The Magic of the Magic Ring and How to use it to Crochet a Simple Five Petal Flower
Hi everyone! It’s back to the truly fun stuff… the fabric arts! Enough blah blah blahing in “My Soapboax”… for now anyway. I was just so excited to share with you all that I am learning about blogging AND the Grand Opening of my Etsy shop that I just had to shout it to the world for a while. But, now it’s back to my fabric arts adventures. And what an adventure it has been is!
When I was first learning to crochet, one of my first projects was a granny square afghan. It’s been almost three years and the blanket still isn’t done. LOL. Don’t judge folks, these afghans are very time-consuming & I’ve had a lot on my plate these last few years! I will finish it and you will get to see it, I promise. ? I’ll even teach you how to make a basic granny square in an upcoming post, so keep your eye out for it!
Anyway, I bring this up only because over these last three years the technique I use to begin a granny square has evolved. A granny square and many other projects such as hats, flowers, potholders, coasters, etc… is crocheted by what’s called “working in the round”. In order to work in the round you must first create a center ring and then crochet the first round, then the second round, and so on. Originally I learned to make this center ring by the following steps.
The Chaining Method (Alternative to Magic Ring)
This technique works just fine and there is nothing wrong with using it. However, it does tend to leave a hole in the center of the ring and I often don’t like that hole. Enter the magic of the magic ring! The magic ring, also known as the magic circle, is an easy technique used to create a center ring that allows you close the hole in the middle. Mind you, depending on my project, I don’t always close that hole, as you can see in the picture at the top of this post. However, I still continue to use the magic ring to make my centers because I find it to be a quicker, easier technique than chaining method. I suggest trying both methods to see which one you prefer.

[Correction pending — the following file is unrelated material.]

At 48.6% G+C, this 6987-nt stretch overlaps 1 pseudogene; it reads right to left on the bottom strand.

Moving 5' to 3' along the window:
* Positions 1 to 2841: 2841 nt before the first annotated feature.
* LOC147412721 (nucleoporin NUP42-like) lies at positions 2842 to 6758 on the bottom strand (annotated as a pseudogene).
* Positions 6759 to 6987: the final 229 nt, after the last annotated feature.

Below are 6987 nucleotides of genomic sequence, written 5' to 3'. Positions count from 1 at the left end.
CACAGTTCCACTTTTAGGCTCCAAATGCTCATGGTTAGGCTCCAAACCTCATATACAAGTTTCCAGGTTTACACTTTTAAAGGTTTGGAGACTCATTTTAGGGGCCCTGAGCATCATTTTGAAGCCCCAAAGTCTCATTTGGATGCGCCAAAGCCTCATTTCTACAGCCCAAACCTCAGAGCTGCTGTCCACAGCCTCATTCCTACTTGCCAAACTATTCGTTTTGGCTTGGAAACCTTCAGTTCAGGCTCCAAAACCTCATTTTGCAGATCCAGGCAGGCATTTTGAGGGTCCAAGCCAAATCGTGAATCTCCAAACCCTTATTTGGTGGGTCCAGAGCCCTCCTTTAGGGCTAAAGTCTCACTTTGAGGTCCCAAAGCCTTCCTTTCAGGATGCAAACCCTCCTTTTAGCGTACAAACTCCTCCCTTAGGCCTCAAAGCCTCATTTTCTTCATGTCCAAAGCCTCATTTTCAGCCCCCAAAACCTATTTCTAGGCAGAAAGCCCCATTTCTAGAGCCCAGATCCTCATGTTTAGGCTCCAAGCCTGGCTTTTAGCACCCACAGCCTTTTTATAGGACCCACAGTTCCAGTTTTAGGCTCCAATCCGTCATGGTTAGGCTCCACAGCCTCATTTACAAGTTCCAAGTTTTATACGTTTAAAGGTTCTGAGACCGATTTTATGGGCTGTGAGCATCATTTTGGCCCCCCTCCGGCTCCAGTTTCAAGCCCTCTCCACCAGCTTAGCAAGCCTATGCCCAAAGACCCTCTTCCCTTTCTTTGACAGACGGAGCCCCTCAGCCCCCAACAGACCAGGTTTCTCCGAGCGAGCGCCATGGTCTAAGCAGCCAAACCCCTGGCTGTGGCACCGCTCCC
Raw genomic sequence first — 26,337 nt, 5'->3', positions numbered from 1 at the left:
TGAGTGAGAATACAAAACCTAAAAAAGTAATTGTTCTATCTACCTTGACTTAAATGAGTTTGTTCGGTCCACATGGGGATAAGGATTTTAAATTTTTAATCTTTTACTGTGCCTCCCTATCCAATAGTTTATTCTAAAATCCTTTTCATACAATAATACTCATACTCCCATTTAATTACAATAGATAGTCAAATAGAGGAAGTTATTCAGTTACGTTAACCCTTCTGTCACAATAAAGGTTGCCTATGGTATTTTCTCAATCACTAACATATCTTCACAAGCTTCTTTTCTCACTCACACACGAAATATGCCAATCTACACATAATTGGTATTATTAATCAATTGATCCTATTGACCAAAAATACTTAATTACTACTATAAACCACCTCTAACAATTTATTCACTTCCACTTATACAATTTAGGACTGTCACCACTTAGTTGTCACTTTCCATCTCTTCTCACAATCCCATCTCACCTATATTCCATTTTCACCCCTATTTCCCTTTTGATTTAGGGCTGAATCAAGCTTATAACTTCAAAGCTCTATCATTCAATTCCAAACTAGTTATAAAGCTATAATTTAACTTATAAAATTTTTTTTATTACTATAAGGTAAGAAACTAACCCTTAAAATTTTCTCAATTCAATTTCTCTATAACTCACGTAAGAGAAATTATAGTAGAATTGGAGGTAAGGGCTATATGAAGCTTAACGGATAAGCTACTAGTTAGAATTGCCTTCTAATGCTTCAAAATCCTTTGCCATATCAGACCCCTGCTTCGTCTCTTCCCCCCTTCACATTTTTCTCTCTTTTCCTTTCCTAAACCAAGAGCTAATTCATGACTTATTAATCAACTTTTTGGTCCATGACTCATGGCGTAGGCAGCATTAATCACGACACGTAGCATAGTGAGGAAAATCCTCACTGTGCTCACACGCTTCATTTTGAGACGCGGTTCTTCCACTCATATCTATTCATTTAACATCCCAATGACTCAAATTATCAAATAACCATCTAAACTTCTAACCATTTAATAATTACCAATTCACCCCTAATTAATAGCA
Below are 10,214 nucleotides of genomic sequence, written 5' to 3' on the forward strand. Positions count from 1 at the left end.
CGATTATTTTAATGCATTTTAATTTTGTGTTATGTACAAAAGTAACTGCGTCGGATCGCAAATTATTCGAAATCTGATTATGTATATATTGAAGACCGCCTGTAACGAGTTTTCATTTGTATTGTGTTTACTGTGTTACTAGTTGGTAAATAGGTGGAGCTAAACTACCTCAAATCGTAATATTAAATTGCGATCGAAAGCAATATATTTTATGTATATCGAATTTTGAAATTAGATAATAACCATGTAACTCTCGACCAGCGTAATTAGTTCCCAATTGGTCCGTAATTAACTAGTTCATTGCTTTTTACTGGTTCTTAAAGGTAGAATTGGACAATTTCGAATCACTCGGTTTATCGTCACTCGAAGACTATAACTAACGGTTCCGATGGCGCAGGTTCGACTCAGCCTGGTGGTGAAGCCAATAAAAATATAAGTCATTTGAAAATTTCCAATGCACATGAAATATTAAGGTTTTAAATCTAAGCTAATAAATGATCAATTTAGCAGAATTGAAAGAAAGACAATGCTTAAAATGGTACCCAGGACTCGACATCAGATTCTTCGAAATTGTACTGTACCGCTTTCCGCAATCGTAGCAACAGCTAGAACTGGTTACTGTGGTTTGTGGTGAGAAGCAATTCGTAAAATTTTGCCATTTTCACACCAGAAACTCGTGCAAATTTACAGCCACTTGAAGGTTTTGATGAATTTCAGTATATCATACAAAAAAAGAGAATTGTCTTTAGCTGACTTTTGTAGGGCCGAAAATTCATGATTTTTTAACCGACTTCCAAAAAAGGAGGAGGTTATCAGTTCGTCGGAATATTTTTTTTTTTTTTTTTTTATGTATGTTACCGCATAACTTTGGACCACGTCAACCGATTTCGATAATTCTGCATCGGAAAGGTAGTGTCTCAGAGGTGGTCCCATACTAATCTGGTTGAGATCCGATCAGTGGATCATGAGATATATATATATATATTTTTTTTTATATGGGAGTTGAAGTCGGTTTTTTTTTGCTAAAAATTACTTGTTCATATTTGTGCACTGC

The Magic Ring
Now what did you think of that? Easy, right? And it gets rid of that pesky hole in the middle for those projects that you would rather be seamless.
Since you have now mastered the magic ring… and I know you have… even if it took a little practice, it’s time to put your education to work. Let’s start with something easy, like the simple five petal flower pictured in this post. After you get your feet wet a few times with simple projects, you’ll be able to dive effortlessly into the more complicated ones!
Simple 5 Petal Crochet Flower
I love this flower because it is beautiful, quick, easy, and flexible. In the video tutorial I used Caron Simply Soft medium worsted weight yarn and a 4-3.50mm (E) hook. This created a small delicate flower perfect for attaching to baby booties, headbands for little girls, socks, or on any crochet project in which a small decorative touch needs to be added. However, this flower can easily be made bulkier or in a larger size by using a thicker yarn and/or a larger hook. Remember that all yarn brands are slightly different so test it out using various yarn weights, brands, and hook sizes to see how versatile this easy flower can be.
Until next time, happy crocheting!
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